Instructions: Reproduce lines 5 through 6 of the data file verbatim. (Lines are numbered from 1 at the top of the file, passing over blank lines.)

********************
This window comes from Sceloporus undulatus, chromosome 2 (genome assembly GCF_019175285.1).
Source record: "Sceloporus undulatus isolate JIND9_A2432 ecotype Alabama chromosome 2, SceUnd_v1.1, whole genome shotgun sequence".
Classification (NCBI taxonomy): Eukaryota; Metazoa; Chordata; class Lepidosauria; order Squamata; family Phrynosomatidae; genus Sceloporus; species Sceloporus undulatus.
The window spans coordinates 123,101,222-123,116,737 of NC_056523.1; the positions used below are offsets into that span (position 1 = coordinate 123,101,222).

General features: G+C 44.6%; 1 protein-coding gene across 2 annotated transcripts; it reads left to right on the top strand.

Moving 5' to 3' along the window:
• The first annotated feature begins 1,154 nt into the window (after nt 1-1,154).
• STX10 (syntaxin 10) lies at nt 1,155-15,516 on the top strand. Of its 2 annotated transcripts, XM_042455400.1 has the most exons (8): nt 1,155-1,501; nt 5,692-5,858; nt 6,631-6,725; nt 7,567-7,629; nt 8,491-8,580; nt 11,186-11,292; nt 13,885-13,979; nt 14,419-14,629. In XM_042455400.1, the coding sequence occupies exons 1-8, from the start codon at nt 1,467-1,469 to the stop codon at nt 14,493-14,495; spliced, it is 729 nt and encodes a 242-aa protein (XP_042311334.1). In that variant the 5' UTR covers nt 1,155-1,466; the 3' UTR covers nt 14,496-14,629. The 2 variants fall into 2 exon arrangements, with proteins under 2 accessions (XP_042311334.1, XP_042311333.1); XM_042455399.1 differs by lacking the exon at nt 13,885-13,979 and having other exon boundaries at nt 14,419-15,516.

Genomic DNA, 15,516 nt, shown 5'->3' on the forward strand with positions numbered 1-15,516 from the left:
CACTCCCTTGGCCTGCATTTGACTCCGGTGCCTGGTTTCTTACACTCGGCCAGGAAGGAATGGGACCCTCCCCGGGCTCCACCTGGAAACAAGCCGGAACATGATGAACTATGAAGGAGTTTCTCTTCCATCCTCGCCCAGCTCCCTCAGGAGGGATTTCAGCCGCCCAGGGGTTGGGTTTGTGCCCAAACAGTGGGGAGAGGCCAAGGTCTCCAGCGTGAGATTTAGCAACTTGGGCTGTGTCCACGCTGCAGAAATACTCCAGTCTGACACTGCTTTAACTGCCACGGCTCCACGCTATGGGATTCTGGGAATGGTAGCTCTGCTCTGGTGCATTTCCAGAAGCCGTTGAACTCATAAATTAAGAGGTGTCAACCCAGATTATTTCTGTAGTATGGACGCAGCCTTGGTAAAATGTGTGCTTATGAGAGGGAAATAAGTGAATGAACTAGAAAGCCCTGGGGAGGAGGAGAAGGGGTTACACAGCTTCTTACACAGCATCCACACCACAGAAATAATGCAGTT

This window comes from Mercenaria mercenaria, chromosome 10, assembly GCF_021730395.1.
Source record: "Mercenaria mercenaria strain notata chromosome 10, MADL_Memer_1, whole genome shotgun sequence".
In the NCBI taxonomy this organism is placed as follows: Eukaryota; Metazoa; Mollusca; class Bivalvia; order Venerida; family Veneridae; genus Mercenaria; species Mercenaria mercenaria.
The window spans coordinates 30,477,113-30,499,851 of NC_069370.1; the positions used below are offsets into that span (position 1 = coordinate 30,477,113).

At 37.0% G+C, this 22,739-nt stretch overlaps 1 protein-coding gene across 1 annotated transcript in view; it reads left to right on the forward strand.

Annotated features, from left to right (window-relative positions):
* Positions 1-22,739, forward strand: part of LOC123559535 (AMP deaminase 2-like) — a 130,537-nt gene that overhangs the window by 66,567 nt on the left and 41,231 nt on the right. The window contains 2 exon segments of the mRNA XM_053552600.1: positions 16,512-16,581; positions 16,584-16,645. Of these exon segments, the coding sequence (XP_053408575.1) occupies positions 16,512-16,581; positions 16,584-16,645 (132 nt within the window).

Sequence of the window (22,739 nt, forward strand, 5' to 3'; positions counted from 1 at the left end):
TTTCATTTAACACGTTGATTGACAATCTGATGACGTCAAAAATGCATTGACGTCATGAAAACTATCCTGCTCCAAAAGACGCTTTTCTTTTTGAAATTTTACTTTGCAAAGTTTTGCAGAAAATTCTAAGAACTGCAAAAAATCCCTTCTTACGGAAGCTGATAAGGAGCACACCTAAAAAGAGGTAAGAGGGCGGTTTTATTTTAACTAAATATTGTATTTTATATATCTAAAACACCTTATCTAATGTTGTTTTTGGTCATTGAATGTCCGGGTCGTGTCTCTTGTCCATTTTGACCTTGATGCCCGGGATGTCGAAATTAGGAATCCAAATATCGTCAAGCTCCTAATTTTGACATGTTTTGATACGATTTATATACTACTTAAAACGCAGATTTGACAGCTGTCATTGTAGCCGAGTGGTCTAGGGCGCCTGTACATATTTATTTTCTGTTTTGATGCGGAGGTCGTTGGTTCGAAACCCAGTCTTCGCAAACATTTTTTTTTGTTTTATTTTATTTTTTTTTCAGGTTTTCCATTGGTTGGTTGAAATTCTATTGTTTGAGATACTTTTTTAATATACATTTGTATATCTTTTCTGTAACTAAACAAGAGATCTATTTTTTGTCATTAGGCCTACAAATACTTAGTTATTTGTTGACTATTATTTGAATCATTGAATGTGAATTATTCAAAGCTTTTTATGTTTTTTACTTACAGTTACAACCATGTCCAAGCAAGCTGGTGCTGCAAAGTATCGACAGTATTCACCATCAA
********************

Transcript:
General features: G+C 44.6%; 1 protein-coding gene across 2 annotated transcripts; it reads left to right on the top strand.

Moving 5' to 3' along the window: